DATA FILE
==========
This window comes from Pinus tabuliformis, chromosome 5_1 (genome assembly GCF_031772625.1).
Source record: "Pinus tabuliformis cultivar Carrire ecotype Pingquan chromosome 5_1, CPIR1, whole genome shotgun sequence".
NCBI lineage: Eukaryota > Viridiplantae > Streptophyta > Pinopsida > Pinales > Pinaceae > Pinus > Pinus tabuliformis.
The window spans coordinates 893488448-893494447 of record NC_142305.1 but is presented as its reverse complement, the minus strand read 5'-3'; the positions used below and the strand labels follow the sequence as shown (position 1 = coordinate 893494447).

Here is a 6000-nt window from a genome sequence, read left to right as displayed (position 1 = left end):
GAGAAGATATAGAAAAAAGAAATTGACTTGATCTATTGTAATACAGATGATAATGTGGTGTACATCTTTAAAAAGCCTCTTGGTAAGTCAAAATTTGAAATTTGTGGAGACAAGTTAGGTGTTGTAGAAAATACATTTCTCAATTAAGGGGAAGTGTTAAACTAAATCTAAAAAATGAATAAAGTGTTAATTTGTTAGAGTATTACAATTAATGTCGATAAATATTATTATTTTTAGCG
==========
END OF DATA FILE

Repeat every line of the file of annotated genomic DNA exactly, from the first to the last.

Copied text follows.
This window comes from Pinus tabuliformis, chromosome 5_1 (genome assembly GCF_031772625.1).
Source record: "Pinus tabuliformis cultivar Carrire ecotype Pingquan chromosome 5_1, CPIR1, whole genome shotgun sequence".
NCBI lineage: Eukaryota > Viridiplantae > Streptophyta > Pinopsida > Pinales > Pinaceae > Pinus > Pinus tabuliformis.
The window spans coordinates 893488448-893494447 of record NC_142305.1 but is presented as its reverse complement, the minus strand read 5'-3'; the positions used below and the strand labels follow the sequence as shown (position 1 = coordinate 893494447).

Here is a 6000-nt window from a genome sequence, read left to right as displayed (position 1 = left end):
GAGAAGATATAGAAAAAAGAAATTGACTTGATCTATTGTAATACAGATGATAATGTGGTGTACATCTTTAAAAAGCCTCTTGGTAAGTCAAAATTTGAAATTTGTGGAGACAAGTTAGGTGTTGTAGAAAATACATTTCTCAATTAAGGGGAAGTGTTAAACTAAATCTAAAAAATGAATAAAGTGTTAATTTGTTAGAGTATTACAATTAATGTCGATAAATATTATTATTTTTAGCG